thursday's book; Lucky You by Carl Hiaasen (Macmillan, pounds 16.99)

If you start your career with a couple of books as alarmingly funny and original as Hiaasen's first Florida black comedies, Tourist Season and Double Whammy, it's an unfortunate fact that, after a while, people are going to start complaining that you're repeating yourself. With that in mind, perhaps the easiest thing here would be to write two separate reviews. The first should be marked "for new readers only" and it should commend the pace, outrageous characterisation, surreal humour and political bite that leaps off every page of Lucky You, a caper woven around the adventures of two winning tickets from the Florida state lottery.

The two tickets, this first review should explain, entitle the holders to equal shares of a $28 million jackpot. The first belongs to a Ms JoLayne Lucks, a 35-year-old black veterinary nurse. The second, unfortunately, is picked by a pair of white supremacists who get it into their heads that they would like the other ticket too, and promptly beat and burgle the unfortunate Ms Lucks.

First-time readers can thrill to the chase as JoLayne and bored newsman Tom Krome pursue the neo-Nazis through the Florida swamps, and gasp as nature wreaks a hideous vengeance. Especially the bit with the giant blue crab.

The second review, for those already familiar with Hiaasen's work, should go more like this. Lucky You, in common with Hiaasen's last three or four books, sees him coasting. The themes that were so fresh a decade ago - the surreal madness of life in South Florida, the evil of developers, the dangerous violence of Florida rednecks, the venality of TV evangelists, doctors, lawyers - are now close to cliches. His stock characters (the wild newspaperman, the plucky thirtysomething heroine) are likewise getting a little too familiar.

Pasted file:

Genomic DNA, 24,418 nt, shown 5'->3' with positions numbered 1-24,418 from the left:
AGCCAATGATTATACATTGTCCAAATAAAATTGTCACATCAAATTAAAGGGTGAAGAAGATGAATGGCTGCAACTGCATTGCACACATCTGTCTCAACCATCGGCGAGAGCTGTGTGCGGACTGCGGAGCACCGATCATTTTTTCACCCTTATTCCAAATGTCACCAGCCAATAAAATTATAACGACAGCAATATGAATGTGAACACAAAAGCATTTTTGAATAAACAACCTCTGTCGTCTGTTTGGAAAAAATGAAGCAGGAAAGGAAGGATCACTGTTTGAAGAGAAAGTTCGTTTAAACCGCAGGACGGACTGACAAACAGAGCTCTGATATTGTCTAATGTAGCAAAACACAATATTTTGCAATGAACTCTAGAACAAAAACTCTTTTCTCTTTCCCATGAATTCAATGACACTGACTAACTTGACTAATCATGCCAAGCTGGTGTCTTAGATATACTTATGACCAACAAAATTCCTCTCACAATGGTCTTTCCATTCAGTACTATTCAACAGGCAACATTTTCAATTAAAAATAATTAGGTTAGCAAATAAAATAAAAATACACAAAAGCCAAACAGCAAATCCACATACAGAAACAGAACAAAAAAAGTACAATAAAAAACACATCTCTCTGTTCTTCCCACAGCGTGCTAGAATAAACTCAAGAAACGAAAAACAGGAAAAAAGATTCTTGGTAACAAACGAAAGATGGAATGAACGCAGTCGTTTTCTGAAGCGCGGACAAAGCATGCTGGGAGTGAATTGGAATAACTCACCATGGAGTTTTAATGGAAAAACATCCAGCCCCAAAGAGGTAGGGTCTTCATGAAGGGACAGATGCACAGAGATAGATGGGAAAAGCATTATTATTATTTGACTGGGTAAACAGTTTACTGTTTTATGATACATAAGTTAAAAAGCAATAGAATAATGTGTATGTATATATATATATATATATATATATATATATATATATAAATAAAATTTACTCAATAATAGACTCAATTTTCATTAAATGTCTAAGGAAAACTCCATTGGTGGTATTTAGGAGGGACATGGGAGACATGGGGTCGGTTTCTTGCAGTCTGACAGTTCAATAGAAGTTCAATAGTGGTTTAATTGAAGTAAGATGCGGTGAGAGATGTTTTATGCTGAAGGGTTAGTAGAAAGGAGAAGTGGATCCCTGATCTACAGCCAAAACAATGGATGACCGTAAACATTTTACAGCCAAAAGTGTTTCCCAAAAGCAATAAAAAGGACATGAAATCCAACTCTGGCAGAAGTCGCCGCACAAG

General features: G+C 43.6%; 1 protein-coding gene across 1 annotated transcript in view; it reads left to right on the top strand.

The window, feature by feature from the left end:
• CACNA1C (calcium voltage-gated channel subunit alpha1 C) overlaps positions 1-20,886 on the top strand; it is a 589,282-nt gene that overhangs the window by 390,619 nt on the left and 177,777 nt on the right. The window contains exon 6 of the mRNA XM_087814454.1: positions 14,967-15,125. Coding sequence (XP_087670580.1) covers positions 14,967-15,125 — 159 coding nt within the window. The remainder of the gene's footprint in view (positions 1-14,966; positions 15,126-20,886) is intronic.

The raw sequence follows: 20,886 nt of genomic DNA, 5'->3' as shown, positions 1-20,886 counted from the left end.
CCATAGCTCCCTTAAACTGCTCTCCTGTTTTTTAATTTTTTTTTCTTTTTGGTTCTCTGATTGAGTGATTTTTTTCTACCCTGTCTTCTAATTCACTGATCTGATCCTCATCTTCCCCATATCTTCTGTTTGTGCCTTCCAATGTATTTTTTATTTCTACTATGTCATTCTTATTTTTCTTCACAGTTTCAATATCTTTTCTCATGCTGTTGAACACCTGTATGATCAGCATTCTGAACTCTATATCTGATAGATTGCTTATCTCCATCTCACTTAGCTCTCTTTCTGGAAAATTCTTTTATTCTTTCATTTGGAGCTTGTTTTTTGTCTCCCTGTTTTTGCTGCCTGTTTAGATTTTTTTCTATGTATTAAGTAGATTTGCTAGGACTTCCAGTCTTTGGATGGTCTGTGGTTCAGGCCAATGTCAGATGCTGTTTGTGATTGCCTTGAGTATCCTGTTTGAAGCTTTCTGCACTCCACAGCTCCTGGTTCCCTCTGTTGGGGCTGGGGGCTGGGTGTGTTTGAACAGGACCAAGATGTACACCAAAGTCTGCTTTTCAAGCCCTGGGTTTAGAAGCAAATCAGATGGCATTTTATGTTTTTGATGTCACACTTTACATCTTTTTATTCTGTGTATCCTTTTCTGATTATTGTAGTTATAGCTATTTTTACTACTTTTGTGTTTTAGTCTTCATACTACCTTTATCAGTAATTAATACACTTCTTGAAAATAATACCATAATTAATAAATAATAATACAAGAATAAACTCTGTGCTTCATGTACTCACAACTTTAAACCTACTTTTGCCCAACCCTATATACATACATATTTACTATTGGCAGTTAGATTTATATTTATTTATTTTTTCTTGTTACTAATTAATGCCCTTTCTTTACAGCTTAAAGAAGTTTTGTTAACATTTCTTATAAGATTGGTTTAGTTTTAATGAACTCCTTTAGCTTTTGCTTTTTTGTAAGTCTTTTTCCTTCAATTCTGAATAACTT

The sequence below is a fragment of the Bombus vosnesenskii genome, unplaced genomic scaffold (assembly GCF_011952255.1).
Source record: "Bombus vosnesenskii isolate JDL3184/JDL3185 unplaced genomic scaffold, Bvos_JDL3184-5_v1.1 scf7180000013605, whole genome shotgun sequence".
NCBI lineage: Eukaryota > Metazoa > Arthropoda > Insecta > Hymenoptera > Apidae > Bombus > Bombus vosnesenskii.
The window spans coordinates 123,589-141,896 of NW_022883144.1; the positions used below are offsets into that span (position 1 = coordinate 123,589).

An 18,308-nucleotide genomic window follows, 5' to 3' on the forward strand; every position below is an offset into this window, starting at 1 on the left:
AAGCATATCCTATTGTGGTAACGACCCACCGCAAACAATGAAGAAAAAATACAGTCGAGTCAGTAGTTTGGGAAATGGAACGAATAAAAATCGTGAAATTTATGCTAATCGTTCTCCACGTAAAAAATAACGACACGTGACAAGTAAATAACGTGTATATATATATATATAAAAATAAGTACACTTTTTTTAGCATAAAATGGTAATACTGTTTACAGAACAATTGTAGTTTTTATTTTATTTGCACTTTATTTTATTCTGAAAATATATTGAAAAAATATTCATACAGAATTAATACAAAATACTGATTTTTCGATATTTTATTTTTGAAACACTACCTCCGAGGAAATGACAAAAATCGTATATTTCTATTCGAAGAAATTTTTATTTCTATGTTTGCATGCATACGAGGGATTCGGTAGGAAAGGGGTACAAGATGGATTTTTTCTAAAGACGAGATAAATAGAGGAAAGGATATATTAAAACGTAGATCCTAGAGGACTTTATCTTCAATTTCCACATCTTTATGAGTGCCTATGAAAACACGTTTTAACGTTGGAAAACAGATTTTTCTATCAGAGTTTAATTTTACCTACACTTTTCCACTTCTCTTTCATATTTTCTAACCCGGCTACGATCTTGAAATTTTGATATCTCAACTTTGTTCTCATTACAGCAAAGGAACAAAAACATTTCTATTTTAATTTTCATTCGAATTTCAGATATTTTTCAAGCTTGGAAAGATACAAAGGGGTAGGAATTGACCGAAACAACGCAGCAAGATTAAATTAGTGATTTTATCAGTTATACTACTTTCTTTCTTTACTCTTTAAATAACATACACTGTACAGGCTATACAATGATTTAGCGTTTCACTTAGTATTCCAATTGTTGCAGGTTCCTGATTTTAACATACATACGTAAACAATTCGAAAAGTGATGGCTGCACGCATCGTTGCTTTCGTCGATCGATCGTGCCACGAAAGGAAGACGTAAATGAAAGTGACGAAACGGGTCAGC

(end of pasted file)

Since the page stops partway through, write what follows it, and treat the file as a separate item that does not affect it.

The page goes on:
The result is that a lot starts to depend on the plot being interesting. Lucky You, however, is the closest Hiaasen has come to a formula thriller. And the trouble with this formula - good guys and bad guys both chasing after the same pot of gold - is that we're never in much doubt as to who is going to win.

Along the way, of course, there's as much incident as ever. Easily the best scenes are those set in JoLayne's hometown of Grange, Florida, a community single-mindedly engaged in constructing bogus religious artefacts to fleece passing tourists. The 12 turtles with their shells depicting the Apostles are a particular stroke of genius.

Less appealing are the redneck Nazis, a stereotype that has been done to death in recent years. And experienced readers may feel that the dead- crab-attached-to-the-redneck's-arm scene reminds them more than a little of the dead-pitbull-attached-to-the psychopath's-arm sequence in Double Whammy.

All of which adds up to saying that, by most people's standards, Lucky You is as fast and funny a thriller as you could wish for. By Hiaasen's own standards, however, it's no more than so-so.

Suggested Topics
PROMOTED VIDEO
Have you tried new the Independent Digital Edition apps?
Life and Style
ebookNow available in paperback
ebooks
ebookPart of The Independent’s new eBook series The Great Composers
Latest stories from i100
Have you tried new the Independent Digital Edition apps?
Independent Dating
and  

By clicking 'Search' you
are agreeing to our
Terms of Use.

ES Rentals

    iJobs Job Widget
    iJobs General

    Recruitment Genius: Account Manager

    £20000 - £35000 per annum: Recruitment Genius: This full service social media ...

    Recruitment Genius: Data Analyst - Online Marketing

    £24000 - £35000 per annum: Recruitment Genius: We are 'Changemakers in retail'...